The 2024 Olympics might be going all Hollywood for the Summer Games in eight years.
With the resignation of Rome and Italy canceling its bid to host, the International Olympic Committee (IOC) has only three remaining candidates, Paris, Budapest, and Los Angeles.
Once thought to be a long shot, the odds on the Olympics returning to America have been steadily improving over the last few months. Boston was the original pick of the United States Olympic Committee (USOC), but following a public outcry in July of 2015, the city opted to drop its offer.
Los Angeles’ City Council voted 15-0 to support its own bid, and the USOC, with its back up against the wall, selected Los Angeles as its nominee in January.
USOC officials weren’t overly optimistic that Los Angeles had a realistic chance. With the 2016 Olympics being hosted in Rio de Janeiro, marking the first Olympics held in South America, the general opinion was that the IOC would look to Africa to finish off all of the continents (with the exception of Antarctica, of course).
But after the controversial and scandal-filled Rio games, the IOC is now expected to look for a city with more solid footing that’s capable of hosting the international spectacle. However, most major cities no longer want to host the Olympics.
“The games overrun with 100 percent consistency,” University of Oxford’s Saïd Business School wrote in 2013. “No other type of mega project is this consistent regarding cost overrun. Other project types are typically on budget from time to time.”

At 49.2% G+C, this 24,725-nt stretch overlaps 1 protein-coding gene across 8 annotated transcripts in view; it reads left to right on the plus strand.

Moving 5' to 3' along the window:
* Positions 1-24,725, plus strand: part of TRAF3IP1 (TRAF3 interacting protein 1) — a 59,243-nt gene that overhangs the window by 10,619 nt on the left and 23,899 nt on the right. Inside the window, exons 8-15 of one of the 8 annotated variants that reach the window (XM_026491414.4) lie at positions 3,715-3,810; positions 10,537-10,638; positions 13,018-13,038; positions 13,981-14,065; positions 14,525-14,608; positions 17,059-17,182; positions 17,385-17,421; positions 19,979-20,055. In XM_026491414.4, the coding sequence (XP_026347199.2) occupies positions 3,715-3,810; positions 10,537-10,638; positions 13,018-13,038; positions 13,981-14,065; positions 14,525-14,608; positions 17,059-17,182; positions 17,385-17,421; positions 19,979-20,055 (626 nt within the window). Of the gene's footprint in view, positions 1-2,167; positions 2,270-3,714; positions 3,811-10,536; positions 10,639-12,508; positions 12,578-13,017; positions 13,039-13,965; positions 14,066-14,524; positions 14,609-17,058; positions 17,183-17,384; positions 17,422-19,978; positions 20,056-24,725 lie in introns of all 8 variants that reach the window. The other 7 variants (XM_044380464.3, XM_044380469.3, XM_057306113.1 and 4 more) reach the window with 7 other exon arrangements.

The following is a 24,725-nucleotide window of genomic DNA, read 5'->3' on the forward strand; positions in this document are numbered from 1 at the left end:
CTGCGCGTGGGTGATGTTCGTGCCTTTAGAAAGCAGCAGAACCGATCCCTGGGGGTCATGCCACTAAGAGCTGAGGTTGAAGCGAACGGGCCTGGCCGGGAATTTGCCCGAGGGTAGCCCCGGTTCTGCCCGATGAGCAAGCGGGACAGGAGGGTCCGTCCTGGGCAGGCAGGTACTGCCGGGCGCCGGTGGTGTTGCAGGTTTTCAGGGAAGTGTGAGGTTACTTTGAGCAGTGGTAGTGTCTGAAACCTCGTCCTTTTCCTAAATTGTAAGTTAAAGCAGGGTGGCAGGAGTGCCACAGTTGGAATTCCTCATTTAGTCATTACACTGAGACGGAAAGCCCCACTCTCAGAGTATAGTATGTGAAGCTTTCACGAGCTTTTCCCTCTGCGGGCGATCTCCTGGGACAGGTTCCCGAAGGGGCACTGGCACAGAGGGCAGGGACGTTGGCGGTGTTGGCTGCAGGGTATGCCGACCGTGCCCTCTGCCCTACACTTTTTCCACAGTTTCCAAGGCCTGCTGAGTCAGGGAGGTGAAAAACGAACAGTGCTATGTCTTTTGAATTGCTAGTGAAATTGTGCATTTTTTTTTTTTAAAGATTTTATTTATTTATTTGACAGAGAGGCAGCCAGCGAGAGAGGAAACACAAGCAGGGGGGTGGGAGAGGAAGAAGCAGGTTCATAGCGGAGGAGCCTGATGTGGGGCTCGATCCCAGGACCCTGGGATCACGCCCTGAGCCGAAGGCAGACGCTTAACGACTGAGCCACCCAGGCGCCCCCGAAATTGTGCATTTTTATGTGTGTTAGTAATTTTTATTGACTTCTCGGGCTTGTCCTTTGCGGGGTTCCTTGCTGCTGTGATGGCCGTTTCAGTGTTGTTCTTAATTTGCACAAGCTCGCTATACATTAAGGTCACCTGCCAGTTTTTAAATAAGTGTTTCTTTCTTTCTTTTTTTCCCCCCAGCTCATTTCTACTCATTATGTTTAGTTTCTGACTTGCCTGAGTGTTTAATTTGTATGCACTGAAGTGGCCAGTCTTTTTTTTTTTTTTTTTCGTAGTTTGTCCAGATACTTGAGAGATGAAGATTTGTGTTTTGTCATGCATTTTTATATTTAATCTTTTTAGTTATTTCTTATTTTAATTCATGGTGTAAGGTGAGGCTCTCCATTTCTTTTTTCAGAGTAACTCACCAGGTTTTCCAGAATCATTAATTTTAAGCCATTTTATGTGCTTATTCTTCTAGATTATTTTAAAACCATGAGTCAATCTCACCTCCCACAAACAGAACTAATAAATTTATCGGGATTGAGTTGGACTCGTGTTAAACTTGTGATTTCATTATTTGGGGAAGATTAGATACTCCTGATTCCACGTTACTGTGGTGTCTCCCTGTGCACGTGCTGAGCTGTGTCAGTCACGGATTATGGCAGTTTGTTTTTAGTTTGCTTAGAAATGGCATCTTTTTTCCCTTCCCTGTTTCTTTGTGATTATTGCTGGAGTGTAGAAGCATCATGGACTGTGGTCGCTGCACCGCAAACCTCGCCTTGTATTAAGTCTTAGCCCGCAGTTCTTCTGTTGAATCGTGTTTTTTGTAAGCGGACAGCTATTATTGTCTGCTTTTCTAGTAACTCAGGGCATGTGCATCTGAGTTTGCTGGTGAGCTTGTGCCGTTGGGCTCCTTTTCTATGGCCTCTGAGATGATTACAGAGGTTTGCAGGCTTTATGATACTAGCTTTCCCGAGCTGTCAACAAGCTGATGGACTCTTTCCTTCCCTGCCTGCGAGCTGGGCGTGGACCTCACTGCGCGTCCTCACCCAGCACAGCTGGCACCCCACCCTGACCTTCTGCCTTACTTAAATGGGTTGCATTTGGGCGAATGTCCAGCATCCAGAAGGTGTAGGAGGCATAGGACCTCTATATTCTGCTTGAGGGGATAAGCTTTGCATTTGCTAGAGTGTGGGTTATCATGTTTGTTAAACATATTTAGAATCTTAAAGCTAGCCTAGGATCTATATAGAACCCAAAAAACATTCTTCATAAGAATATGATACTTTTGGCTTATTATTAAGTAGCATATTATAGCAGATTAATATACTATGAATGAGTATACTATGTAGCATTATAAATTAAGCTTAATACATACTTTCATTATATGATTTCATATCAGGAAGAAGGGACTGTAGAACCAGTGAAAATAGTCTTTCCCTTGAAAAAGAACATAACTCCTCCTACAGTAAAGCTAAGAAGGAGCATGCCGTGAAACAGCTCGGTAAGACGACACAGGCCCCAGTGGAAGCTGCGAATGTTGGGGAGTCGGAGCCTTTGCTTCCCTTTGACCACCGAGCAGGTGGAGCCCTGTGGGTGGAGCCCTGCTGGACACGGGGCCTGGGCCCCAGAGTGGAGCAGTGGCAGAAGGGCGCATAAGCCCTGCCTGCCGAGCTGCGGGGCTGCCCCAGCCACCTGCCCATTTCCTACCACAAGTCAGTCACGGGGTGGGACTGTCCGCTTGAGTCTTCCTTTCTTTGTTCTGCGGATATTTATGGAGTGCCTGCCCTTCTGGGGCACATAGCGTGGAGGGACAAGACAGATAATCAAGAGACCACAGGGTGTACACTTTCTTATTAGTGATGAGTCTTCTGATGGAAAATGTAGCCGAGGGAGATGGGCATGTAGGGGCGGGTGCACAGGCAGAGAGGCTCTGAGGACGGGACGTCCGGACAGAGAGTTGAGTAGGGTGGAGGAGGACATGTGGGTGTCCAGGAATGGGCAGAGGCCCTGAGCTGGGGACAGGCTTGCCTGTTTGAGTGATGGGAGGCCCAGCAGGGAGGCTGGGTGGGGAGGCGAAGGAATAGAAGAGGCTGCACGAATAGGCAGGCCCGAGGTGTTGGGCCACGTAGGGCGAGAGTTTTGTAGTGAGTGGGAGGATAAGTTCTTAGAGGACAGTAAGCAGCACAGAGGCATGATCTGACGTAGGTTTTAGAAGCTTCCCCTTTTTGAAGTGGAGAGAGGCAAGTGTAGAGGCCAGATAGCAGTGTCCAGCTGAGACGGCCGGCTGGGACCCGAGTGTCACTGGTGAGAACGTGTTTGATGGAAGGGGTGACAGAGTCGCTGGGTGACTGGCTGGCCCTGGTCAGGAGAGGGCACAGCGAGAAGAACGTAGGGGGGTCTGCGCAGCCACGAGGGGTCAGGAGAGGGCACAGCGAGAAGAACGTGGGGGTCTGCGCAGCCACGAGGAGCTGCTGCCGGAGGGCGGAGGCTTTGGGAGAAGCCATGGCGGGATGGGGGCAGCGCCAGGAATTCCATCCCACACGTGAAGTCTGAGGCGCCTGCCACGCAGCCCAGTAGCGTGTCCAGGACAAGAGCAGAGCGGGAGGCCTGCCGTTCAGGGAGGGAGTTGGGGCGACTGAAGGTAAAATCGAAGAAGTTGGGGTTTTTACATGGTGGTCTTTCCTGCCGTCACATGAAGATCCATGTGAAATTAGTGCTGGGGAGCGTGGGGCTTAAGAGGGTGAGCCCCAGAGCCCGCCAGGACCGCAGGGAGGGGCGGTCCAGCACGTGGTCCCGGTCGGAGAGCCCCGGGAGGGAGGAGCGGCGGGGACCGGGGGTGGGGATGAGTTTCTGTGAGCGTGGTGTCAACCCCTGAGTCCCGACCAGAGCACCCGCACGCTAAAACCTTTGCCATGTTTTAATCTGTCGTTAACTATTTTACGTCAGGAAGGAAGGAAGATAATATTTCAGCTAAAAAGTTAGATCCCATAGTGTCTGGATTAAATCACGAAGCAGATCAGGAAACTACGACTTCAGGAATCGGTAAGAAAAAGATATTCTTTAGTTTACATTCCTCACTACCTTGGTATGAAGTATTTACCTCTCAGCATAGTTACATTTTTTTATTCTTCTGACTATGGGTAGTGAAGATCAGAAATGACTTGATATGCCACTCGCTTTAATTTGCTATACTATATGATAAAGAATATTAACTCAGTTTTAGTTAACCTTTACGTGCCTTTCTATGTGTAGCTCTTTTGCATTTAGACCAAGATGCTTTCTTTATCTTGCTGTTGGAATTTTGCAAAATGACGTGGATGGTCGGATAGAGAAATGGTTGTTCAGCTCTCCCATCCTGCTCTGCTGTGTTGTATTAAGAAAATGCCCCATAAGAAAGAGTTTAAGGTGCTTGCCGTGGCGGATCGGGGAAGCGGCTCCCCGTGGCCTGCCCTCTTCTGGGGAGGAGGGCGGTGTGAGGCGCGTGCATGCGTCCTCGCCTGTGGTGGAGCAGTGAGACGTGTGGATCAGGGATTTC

LA, Budapest, Paris
Paris is emerging as the favorite for the 2024 Olympics.
Betfair has Paris at 4/6 to win the hosting gig, and Coral lists the City of Light at 8/13. Los Angeles is second at the offshore books and overseas betting shops.
While the IOC is staying quiet on Rome’s cancellation, IOC President Thomas Bach paid a special visit to Paris where he presented the city with an Olympic flag from the 1924 Paris games.
By all accounts, Bach and the IOC likes what they see in Paris. Should the French capital win, it would return the Summer Games to Paris for a third time (1900, 1924).
“The Paris bid is a very, very strong bid because of the unity and the large support it is sparking off,” Bach told the Associated Press. “Personally, I’m very impressed by the unity among both the sporting and political worlds.”
Let Them Have It
In the 1980s, hosting an Olympics was not only a way to show off one’s city, but also a way for cities to create jobs and bring in new revenue.
Those days are long gone. Today, hosting an Olympics is a costly endeavor that comes with serious financial risks. The 2004 Athens Olympics cost Greece $14.5 billion.
The Sochi Winter Olympics in 2014 cost a record $51 billion, and two years later Russia is still trying to pay for the games.
Rio is looking at a $5 billion tab, while the rest of its country is in financial turmoil.
California has had its own financial woes in recent years, which is why some might not be disappointed if Paris gets the green light from the IOC when it votes next September.